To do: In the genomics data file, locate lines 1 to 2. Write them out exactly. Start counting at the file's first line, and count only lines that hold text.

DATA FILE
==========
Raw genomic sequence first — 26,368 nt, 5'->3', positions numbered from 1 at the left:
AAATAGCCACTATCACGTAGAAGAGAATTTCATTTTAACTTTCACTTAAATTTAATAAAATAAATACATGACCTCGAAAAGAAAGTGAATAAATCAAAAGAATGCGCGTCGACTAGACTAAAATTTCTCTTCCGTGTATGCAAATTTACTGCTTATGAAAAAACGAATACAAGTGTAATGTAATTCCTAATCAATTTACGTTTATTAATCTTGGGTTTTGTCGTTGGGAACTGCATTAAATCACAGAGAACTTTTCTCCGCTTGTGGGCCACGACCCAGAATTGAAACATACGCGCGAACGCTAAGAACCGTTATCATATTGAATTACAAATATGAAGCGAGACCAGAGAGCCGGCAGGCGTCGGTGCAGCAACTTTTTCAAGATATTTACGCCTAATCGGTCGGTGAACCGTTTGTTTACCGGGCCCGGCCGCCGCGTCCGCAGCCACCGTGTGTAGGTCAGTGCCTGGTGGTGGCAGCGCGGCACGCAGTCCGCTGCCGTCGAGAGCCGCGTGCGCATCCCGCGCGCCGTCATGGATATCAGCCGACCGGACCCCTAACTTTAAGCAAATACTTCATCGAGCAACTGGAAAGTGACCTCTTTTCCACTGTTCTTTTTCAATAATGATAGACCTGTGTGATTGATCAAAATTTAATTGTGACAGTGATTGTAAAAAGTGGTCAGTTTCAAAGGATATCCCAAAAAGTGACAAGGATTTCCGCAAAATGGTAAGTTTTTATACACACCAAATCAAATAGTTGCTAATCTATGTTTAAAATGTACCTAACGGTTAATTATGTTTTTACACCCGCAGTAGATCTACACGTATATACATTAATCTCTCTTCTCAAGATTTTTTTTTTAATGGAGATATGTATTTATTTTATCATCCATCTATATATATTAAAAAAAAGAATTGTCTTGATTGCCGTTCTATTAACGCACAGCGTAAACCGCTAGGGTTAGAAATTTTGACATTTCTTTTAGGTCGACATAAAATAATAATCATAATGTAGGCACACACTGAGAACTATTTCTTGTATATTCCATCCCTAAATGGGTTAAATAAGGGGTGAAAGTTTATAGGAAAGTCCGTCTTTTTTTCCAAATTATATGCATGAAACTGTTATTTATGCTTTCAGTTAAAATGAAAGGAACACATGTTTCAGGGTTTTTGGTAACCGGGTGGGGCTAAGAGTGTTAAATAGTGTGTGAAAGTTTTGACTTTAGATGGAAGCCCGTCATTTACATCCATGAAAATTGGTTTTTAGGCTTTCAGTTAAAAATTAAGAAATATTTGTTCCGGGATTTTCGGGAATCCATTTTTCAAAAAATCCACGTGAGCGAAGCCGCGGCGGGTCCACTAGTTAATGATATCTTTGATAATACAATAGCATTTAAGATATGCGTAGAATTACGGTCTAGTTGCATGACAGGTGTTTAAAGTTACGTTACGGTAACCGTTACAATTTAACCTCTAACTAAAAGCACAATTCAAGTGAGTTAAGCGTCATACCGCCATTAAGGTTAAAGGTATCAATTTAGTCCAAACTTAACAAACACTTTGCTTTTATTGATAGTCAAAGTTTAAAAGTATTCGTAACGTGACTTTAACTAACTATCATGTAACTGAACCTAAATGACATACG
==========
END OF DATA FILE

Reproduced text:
Raw genomic sequence first — 26,368 nt, 5'->3', positions numbered from 1 at the left:
AAATAGCCACTATCACGTAGAAGAGAATTTCATTTTAACTTTCACTTAAATTTAATAAAATAAATACATGACCTCGAAAAGAAAGTGAATAAATCAAAAGAATGCGCGTCGACTAGACTAAAATTTCTCTTCCGTGTATGCAAATTTACTGCTTATGAAAAAACGAATACAAGTGTAATGTAATTCCTAATCAATTTACGTTTATTAATCTTGGGTTTTGTCGTTGGGAACTGCATTAAATCACAGAGAACTTTTCTCCGCTTGTGGGCCACGACCCAGAATTGAAACATACGCGCGAACGCTAAGAACCGTTATCATATTGAATTACAAATATGAAGCGAGACCAGAGAGCCGGCAGGCGTCGGTGCAGCAACTTTTTCAAGATATTTACGCCTAATCGGTCGGTGAACCGTTTGTTTACCGGGCCCGGCCGCCGCGTCCGCAGCCACCGTGTGTAGGTCAGTGCCTGGTGGTGGCAGCGCGGCACGCAGTCCGCTGCCGTCGAGAGCCGCGTGCGCATCCCGCGCGCCGTCATGGATATCAGCCGACCGGACCCCTAACTTTAAGCAAATACTTCATCGAGCAACTGGAAAGTGACCTCTTTTCCACTGTTCTTTTTCAATAATGATAGACCTGTGTGATTGATCAAAATTTAATTGTGACAGTGATTGTAAAAAGTGGTCAGTTTCAAAGGATATCCCAAAAAGTGACAAGGATTTCCGCAAAATGGTAAGTTTTTATACACACCAAATCAAATAGTTGCTAATCTATGTTTAAAATGTACCTAACGGTTAATTATGTTTTTACACCCGCAGTAGATCTACACGTATATACATTAATCTCTCTTCTCAAGATTTTTTTTTTAATGGAGATATGTATTTATTTTATCATCCATCTATATATATTAAAAAAAAGAATTGTCTTGATTGCCGTTCTATTAACGCACAGCGTAAACCGCTAGGGTTAGAAATTTTGACATTTCTTTTAGGTCGACATAAAATAATAATCATAATGTAGGCACACACTGAGAACTATTTCTTGTATATTCCATCCCTAAATGGGTTAAATAAGGGGTGAAAGTTTATAGGAAAGTCCGTCTTTTTTTCCAAATTATATGCATGAAACTGTTATTTATGCTTTCAGTTAAAATGAAAGGAACACATGTTTCAGGGTTTTTGGTAACCGGGTGGGGCTAAGAGTGTTAAATAGTGTGTGAAAGTTTTGACTTTAGATGGAAGCCCGTCATTTACATCCATGAAAATTGGTTTTTAGGCTTTCAGTTAAAAATTAAGAAATATTTGTTCCGGGATTTTCGGGAATCCATTTTTCAAAAAATCCACGTGAGCGAAGCCGCGGCGGGTCCACTAGTTAATGATATCTTTGATAATACAATAGCATTTAAGATATGCGTAGAATTACGGTCTAGTTGCATGACAGGTGTTTAAAGTTACGTTACGGTAACCGTTACAATTTAACCTCTAACTAAAAGCACAATTCAAGTGAGTTAAGCGTCATACCGCCATTAAGGTTAAAGGTATCAATTTAGTCCAAACTTAACAAACACTTTGCTTTTATTGATAGTCAAAGTTTAAAAGTATTCGTAACGTGACTTTAACTAACTATCATGTAACTGAACCTAAATGACATACG